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Little Red Wagons: 1965

Diamond Bar, California, August 1965. The owner of the MG across the street isn't having quite as good a day as my niece and nephew. I shot this on 35mm Kodachrome. View full size.

Diamond Bar, California, August 1965. The owner of the MG across the street isn't having quite as good a day as my niece and nephew. I shot this on 35mm Kodachrome. View full size.

On Shorpy:
Today’s Top 5

That's My House

I've really enjoyed reading everyone's comments about our house.

We moved to Diamond Bar in '62, and we were the first people on the street. Everyone else's Including the photographer's, was still being built. In this picture, it is a brand-spanking new neighborhood. That is my dad out in front looking at my oldest sister's MG. We also had a Pontiac that he kept for 13 years before replacing it.

To solve the mystery, the MG had been slashed to bits... the tires and the tarp. Here's the story; We were going to the beach with the church youth group, and she parked the car at the DB Congregational Church. While we were getting ready to go, there was a terrible accident on DB Blvd, which she witnessed. When the police came, she told them who's fault it was. When they left, we all went to the beach and when we came back, it was vandalized. We knew who did it, but could not prove it.

The "now" picture from 2010 shows the house after the folks had passed away. Dad in 2007, and Mom 11 months later. My nephew and his wife who were their caretakers, remained in the house for a while, and remodeled (as nothing had been done since my parents originally moved in in '62, the electrical was a mess as was the plumbing), and they sold it shortly thereafter.

That hill was eventually leveled down to build Diamond Bar High School. It was part of a huge piece of empty land, with a big gully in the middle of it. Like all the other hills in the neighborhood (including the one on our bank in the back yard), it has eroded into almost an even flatness. The lawn is not dichondra, it was originally St. Augistine and I think my nephew replanted something else, but not dichondra. I saw it when it was growing in, and I think it may have been some sort of fescue.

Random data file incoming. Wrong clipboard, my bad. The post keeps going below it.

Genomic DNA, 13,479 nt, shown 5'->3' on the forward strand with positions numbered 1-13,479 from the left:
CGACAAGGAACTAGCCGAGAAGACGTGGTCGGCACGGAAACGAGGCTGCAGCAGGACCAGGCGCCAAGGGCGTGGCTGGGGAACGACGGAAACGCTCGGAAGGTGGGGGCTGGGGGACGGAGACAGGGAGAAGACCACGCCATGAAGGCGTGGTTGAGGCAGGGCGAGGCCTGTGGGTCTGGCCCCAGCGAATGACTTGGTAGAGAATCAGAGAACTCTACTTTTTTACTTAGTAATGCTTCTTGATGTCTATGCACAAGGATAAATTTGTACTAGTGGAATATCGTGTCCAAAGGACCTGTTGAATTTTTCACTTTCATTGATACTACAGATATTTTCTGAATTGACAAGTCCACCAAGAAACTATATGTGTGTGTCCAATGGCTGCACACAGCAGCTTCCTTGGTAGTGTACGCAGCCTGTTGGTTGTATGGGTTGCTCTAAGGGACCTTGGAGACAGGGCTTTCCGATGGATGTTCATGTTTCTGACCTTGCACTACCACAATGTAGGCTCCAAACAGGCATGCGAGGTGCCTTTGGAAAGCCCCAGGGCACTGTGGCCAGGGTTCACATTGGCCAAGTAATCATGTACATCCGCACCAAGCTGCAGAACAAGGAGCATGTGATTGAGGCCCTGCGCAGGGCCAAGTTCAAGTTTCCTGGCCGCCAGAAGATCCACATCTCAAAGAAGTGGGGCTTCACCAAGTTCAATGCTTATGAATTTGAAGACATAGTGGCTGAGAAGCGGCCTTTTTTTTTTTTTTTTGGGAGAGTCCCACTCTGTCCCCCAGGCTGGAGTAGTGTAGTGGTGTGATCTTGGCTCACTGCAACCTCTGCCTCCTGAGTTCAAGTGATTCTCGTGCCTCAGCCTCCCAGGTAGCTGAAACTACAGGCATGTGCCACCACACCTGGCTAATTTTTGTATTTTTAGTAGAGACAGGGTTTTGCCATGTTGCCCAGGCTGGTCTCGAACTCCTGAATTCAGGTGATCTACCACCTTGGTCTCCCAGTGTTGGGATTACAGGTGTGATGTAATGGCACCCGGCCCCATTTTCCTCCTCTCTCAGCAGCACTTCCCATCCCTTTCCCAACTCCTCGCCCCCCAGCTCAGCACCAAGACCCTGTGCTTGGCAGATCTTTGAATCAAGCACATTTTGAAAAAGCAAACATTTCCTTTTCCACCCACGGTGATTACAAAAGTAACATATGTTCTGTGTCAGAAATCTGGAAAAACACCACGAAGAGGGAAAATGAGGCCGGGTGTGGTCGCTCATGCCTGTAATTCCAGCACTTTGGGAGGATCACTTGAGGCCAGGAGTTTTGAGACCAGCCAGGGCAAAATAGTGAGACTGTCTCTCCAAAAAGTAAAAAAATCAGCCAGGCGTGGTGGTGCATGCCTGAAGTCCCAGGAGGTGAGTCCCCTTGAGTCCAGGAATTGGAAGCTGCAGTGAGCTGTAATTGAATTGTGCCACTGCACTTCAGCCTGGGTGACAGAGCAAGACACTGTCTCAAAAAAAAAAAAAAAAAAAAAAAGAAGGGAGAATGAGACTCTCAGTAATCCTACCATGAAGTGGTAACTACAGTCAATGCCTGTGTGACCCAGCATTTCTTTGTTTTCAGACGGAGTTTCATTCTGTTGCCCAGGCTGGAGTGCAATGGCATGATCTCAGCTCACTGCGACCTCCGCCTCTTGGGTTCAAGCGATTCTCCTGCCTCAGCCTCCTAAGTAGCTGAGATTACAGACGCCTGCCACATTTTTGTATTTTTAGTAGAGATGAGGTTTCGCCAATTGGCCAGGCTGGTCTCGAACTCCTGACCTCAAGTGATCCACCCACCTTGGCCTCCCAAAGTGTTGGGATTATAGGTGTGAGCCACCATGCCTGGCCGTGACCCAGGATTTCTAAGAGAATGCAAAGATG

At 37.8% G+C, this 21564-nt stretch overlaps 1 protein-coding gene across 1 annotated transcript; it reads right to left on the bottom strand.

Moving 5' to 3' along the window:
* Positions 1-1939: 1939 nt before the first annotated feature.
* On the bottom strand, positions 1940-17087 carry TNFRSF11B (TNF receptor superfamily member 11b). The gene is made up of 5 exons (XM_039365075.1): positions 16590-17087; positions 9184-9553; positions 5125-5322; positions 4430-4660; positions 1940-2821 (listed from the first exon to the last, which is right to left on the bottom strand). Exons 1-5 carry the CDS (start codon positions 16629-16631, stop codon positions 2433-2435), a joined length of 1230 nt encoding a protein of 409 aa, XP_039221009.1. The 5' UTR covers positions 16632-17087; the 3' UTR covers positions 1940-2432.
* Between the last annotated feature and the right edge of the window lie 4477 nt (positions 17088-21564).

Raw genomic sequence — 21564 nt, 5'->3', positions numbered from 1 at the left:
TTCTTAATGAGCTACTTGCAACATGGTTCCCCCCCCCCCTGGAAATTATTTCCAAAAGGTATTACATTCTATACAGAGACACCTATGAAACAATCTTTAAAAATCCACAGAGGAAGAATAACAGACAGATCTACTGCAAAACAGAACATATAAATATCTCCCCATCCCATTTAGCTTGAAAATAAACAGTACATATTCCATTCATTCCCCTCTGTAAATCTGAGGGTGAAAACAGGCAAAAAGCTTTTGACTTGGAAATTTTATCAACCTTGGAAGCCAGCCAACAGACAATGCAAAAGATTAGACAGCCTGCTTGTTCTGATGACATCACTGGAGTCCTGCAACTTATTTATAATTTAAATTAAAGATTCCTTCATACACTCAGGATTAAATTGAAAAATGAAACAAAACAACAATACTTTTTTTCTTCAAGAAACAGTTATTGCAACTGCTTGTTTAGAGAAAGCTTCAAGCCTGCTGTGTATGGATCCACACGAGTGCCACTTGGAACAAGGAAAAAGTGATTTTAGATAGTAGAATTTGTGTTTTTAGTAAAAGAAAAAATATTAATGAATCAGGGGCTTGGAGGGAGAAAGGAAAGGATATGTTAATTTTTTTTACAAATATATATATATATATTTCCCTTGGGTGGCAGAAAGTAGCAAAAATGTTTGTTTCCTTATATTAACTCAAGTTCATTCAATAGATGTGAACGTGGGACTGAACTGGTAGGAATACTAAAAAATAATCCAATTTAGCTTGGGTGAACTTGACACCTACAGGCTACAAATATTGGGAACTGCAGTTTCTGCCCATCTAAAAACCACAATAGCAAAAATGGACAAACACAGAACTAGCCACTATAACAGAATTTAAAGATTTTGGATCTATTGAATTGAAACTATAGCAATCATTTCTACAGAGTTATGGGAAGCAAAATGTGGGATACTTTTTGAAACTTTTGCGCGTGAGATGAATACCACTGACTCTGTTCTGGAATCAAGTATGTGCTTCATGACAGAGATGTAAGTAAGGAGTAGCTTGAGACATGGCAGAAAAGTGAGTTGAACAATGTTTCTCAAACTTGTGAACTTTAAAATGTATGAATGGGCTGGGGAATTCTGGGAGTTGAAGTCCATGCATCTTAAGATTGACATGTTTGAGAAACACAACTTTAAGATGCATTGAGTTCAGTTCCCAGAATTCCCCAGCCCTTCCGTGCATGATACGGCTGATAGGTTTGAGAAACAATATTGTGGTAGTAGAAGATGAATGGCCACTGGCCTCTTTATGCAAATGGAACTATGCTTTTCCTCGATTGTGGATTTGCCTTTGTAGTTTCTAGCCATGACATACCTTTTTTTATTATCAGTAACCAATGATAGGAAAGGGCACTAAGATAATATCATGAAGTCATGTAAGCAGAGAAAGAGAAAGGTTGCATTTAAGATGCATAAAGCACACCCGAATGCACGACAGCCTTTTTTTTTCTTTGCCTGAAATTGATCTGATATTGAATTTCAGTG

In the before picture; Yes the trees show the wires as the yard was just planted. He loved trees and planted one for each of us girls (4 of us) and one for Mom. They indeed grew HUGE. Also missing is the huge bird of paradise that Dad planted right near the front "banister". It was a huge eyesore, but he and Mom loved it. My dad and a neighbor put in the sprinkler system and the grass. In those days all the neighbors took turns doing each other's lawns. It was a great time.

So thank you for the pictures tterrace, and for another last look at my Dad. I remember your family well, and always wonder what happed to Big Frank, (You should've seen him ride a skateboard) Rosemary, Jimmy and Mary Rose. My Mom and Dad were The Ropers, Mel and Vickey who lived and died in that house for over 40 years. I'm Diamond Bar Girl.

Then and Now

Here we are today. No MG in site so he either got it fixed or it was towed. I took this from the street since I didn't want to stand on their front porch. Looks like the tree's finally grew. I'm not sure about the hill in the background, but our neighbor once told us that an enormous amount of dirt had been moved to make the high school.



Do MG's actually run? I thought they just sat in mechanics' lots.